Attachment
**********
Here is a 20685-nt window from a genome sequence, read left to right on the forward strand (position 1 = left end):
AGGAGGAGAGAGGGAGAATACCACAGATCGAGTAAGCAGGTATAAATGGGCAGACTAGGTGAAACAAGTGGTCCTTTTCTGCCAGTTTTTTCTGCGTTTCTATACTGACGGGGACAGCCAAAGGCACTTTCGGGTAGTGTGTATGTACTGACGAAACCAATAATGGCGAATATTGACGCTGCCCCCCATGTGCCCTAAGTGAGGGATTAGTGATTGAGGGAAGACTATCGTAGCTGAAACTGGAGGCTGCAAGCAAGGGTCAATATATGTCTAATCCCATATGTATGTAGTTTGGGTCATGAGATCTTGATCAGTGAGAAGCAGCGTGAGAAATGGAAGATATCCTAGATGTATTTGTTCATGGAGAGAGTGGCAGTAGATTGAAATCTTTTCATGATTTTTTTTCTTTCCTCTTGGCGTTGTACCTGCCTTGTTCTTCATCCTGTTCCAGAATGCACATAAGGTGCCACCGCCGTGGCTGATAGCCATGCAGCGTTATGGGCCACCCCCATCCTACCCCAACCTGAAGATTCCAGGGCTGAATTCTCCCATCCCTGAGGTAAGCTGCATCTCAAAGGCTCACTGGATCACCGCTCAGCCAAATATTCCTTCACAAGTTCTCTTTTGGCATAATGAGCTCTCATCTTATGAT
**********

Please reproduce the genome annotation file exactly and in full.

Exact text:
Here is a 20685-nt window from a genome sequence, read left to right on the forward strand (position 1 = left end):
AGGAGGAGAGAGGGAGAATACCACAGATCGAGTAAGCAGGTATAAATGGGCAGACTAGGTGAAACAAGTGGTCCTTTTCTGCCAGTTTTTTCTGCGTTTCTATACTGACGGGGACAGCCAAAGGCACTTTCGGGTAGTGTGTATGTACTGACGAAACCAATAATGGCGAATATTGACGCTGCCCCCCATGTGCCCTAAGTGAGGGATTAGTGATTGAGGGAAGACTATCGTAGCTGAAACTGGAGGCTGCAAGCAAGGGTCAATATATGTCTAATCCCATATGTATGTAGTTTGGGTCATGAGATCTTGATCAGTGAGAAGCAGCGTGAGAAATGGAAGATATCCTAGATGTATTTGTTCATGGAGAGAGTGGCAGTAGATTGAAATCTTTTCATGATTTTTTTTCTTTCCTCTTGGCGTTGTACCTGCCTTGTTCTTCATCCTGTTCCAGAATGCACATAAGGTGCCACCGCCGTGGCTGATAGCCATGCAGCGTTATGGGCCACCCCCATCCTACCCCAACCTGAAGATTCCAGGGCTGAATTCTCCCATCCCTGAGGTAAGCTGCATCTCAAAGGCTCACTGGATCACCGCTCAGCCAAATATTCCTTCACAAGTTCTCTTTTGGCATAATGAGCTCTCATCTTATGAT